Psychiatric Times Vol 19 No 10

The Patient as Parent: Family Matters

October 01, 2002

Today, a person diagnosed with mental illness is as likely as anyone to be a parent or to plan on becoming one. Treatment approaches can be optimized by considering patients' concerns as they intersect with the parental role.

Suicide Prevention on Campus

October 01, 2002

While the deaths of several students have figured prominently in recent news, studies show that college students actually have a lower rate of suicide than their nonstudent peers. What can be done to lower suicide rates even further?

Addiction Is a Choice

October 01, 2002

Many activities that are not themselves diseases can cause diseases, and a foolish, self-destructive activity is not necessarily a disease. When we find a parallel between physiological processes and mental or personality processes, we can mistakenly assume the physiological process is what is really going on, and the mental process is just a passive result of the physical process.

Omega-3 Fatty Acids: Theory, Clinical Trials and Safety Issues

October 01, 2002

Deficient omega-3 fatty acids can result in myriad pathological changes including altering the central nervous system. Their balance or imbalance changes receptor function, prostaglandin and cytokine production. Understanding the roles of these essential fatty acids is vital to remedying the fatty acid abnormalities found in a number of psychiatric disorders.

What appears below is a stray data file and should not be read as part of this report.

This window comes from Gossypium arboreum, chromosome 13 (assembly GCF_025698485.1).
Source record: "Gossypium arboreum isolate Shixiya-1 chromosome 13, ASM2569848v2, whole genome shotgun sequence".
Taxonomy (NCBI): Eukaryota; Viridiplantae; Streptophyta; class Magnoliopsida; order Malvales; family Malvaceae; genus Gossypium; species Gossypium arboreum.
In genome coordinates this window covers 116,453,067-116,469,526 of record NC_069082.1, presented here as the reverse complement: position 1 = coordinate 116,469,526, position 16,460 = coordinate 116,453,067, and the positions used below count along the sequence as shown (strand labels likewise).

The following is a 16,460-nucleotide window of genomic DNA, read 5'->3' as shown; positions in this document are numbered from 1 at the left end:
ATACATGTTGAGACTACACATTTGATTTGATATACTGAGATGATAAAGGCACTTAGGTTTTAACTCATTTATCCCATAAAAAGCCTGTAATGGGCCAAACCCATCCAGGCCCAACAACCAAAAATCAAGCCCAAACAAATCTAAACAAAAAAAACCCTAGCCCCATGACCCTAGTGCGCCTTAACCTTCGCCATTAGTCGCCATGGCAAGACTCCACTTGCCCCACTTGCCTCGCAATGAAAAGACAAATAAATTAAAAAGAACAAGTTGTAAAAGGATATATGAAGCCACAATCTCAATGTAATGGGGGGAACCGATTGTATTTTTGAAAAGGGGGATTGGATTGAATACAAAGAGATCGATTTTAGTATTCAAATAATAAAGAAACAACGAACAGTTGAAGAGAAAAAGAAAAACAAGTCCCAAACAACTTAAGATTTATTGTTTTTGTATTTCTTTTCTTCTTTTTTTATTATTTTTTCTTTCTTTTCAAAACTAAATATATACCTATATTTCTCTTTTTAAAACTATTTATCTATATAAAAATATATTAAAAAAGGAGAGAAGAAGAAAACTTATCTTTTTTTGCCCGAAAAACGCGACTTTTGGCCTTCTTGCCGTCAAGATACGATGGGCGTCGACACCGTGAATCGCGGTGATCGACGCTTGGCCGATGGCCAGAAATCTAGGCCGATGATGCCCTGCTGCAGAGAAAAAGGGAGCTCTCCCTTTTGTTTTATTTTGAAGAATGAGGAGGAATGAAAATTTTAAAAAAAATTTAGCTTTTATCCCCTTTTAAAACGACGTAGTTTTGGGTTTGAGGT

Augmentation With Atypical Antipsychotics

October 01, 2002

Clinical observations have shown that patients who do not respond to antidepressants may show dramatic improvement if atypical antipsychotics are added to their regimen. How can successful patient outcomes be maximized?

Addiction Is a Disease

October 01, 2002

Addiction-as-disease or addiction-as-choice may be better defined by delineating initial experimentation with addictive drugs from ongoing drug use. Repeated exposure to addictive substances changes the molecules and neurochemistry of the addict. Addiction-as-disease accepts the responsibility of the health care professional to treat the patient and precludes the stigmatization that addiction is a choice.

Geriatric Depression: Does Gender Make a Difference?

October 01, 2002

More women than men are diagnosed with depression. Yet, men who are troubled by depression are also more likely to die, even when suicide is removed from the factors of consideration. Vascular depression, hyperintensities within the brain, physiological changes and late-life onset provide both insight and more questions into the nature of depression and this enigmatic paradox.

Empathy

October 01, 2002

One more mouth rimmed in charcoal after an OD screams for release: to probe the night for the man who left her. No one pretends an interest: at 4 a.m. it's too late to care.